Heat strokes occur when the body is exposed to high temperatures over a long period of time. Combined with dehydration, it could lead to the development of several alarming symptoms. Sending your child out in the summer heat is always a risk. In the peak afternoon sun, children and adults alike are prone to heat strokes. Keeping a child cooped up in the house during the summer break is also an unfair practice, as this is their time to unwind. Children often do not understand their limitations and are always keen to play outside longer. However, it's your duty as their parent to ensure there are safety measures to ensure your child does not get a heat stroke.
One of the simplest safeguards to keep in place while sending your child out to play or for outdoor sports and activities is to try and avoid the peak afternoon sun. In the afternoon, with the sun shining the most, your child is most prone to a heat stroke. Try sending them out in the morning or later in the evening, while the sun is not as strong. Keep your child's head covered is another simple yet effective way to reduce the chances of them getting a heat stroke.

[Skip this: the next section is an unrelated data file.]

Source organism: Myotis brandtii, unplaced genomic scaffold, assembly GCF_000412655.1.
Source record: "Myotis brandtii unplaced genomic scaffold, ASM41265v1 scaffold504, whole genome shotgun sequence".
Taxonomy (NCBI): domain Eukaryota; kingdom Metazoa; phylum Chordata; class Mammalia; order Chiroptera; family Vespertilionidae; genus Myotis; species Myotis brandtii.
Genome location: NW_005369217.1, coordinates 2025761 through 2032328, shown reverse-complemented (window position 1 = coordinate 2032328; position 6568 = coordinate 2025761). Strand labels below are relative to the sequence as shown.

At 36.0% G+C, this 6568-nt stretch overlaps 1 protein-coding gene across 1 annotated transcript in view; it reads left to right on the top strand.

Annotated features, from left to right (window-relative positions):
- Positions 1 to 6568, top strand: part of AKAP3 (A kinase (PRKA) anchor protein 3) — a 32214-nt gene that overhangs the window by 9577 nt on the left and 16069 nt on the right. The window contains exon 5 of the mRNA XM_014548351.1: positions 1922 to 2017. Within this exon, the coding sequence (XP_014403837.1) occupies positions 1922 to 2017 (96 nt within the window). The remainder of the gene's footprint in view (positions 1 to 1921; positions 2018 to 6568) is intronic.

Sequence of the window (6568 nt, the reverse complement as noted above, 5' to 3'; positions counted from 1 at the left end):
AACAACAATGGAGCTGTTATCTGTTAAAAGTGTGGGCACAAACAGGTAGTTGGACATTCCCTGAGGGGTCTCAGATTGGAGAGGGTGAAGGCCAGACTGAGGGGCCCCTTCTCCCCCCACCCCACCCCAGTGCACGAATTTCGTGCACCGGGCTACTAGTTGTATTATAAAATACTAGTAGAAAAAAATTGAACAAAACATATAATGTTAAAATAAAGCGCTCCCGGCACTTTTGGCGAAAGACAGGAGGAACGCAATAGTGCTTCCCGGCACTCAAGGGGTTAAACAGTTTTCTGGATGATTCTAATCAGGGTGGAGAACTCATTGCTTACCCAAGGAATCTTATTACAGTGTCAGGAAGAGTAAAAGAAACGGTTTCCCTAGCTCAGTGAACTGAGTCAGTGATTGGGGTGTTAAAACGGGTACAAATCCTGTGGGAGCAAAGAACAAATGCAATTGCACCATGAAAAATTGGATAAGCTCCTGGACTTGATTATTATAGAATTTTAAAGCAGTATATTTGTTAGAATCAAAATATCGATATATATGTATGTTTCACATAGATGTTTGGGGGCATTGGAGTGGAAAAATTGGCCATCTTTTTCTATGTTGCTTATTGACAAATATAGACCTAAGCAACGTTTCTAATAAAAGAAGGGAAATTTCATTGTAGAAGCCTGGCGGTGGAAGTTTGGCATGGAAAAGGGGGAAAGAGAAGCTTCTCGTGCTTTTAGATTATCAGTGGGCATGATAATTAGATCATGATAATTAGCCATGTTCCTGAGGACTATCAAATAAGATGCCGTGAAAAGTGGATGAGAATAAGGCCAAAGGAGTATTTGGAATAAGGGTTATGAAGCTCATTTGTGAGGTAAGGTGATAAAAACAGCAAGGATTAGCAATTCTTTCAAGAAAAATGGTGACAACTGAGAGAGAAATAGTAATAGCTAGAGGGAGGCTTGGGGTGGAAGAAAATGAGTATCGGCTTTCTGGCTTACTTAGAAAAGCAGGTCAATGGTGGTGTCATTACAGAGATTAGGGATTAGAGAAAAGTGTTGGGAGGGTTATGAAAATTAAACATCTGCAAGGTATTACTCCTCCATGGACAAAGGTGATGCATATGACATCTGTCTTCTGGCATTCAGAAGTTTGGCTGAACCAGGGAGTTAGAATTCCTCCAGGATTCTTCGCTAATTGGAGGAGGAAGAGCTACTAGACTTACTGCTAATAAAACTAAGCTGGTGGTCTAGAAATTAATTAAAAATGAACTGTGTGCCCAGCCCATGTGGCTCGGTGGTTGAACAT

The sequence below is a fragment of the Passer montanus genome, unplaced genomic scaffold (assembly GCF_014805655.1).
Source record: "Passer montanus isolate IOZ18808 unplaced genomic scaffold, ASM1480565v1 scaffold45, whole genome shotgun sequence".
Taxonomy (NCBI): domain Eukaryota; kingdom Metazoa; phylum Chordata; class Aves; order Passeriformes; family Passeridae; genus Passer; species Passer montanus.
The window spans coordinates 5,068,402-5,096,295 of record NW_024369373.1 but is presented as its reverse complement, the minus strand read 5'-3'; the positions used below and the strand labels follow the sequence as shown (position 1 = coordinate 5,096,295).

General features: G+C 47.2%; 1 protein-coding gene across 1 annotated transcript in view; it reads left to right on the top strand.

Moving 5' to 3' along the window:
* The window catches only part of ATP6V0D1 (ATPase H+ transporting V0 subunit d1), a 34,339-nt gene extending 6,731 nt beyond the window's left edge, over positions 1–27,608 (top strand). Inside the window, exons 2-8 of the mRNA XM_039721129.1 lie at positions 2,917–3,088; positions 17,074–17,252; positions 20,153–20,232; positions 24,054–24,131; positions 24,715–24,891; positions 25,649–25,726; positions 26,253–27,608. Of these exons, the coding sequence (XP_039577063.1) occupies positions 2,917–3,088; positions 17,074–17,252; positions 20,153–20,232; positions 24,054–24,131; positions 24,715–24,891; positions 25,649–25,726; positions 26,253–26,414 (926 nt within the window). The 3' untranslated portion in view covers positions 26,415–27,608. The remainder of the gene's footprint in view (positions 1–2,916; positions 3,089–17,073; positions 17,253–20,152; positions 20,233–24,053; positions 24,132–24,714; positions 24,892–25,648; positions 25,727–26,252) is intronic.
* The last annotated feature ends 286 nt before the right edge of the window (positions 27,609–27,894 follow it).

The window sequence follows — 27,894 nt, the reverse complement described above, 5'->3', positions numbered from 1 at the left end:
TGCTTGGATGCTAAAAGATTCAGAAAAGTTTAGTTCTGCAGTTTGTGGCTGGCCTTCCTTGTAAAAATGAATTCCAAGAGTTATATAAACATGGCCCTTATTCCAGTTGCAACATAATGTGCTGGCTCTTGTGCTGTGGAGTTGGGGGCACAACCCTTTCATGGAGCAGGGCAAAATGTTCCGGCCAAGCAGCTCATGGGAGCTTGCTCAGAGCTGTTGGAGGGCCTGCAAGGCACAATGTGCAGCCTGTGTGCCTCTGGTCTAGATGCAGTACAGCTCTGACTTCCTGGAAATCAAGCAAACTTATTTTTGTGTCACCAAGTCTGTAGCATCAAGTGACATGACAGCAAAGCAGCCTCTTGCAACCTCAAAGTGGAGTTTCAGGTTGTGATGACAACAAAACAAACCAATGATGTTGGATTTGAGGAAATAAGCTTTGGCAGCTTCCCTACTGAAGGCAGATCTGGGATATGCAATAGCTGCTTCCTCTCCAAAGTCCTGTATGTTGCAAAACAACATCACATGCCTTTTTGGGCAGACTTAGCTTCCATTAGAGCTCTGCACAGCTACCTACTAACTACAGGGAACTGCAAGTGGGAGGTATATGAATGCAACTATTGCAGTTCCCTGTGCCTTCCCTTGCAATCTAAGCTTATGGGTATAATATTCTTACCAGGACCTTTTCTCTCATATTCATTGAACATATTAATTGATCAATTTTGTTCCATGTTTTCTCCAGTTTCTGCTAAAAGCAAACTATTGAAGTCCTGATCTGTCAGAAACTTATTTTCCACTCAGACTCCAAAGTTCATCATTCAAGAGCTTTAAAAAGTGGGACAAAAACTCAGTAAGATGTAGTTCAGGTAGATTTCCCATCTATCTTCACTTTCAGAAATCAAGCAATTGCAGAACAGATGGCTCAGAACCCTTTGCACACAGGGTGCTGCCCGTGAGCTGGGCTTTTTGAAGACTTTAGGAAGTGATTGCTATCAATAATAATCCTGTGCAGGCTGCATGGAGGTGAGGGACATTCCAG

Dehydration can play a huge role in escalating the symptoms of a heat stroke. Make sure to get your child into the habit of drinking lots of fluids, preferably water, lemonade or coconut water. Avoid drinks with caffeine such as aerated drinks, as those dehydrate your child rather than rehydrate them.
Stick to light natural fabrics such as cotton or linen when dressing yourself and your child this summer. Avoid wearing tight clothes that restrict air circulation and for the skin to breathe. Wear light colours which reflect the light rather than absorb and trap it.
Though this does not need saying, remember to not leave your child or your pets in the car while you are running errands. Cars are confined spaces prone to overheating and can easily cause heat strokes.
Some common symptoms of heatstrokes to look out for when your child returns from playing outside include – dry, hot and red skin, rapid breathing, throbbing headache, nausea, dizziness and confusion.
If your child develops any of these symptoms after playing outside, make sure to change them into loose clothing, fan them to circulate air, wet their skin to cool it down. If symptoms progress, be safe and go see your doctor.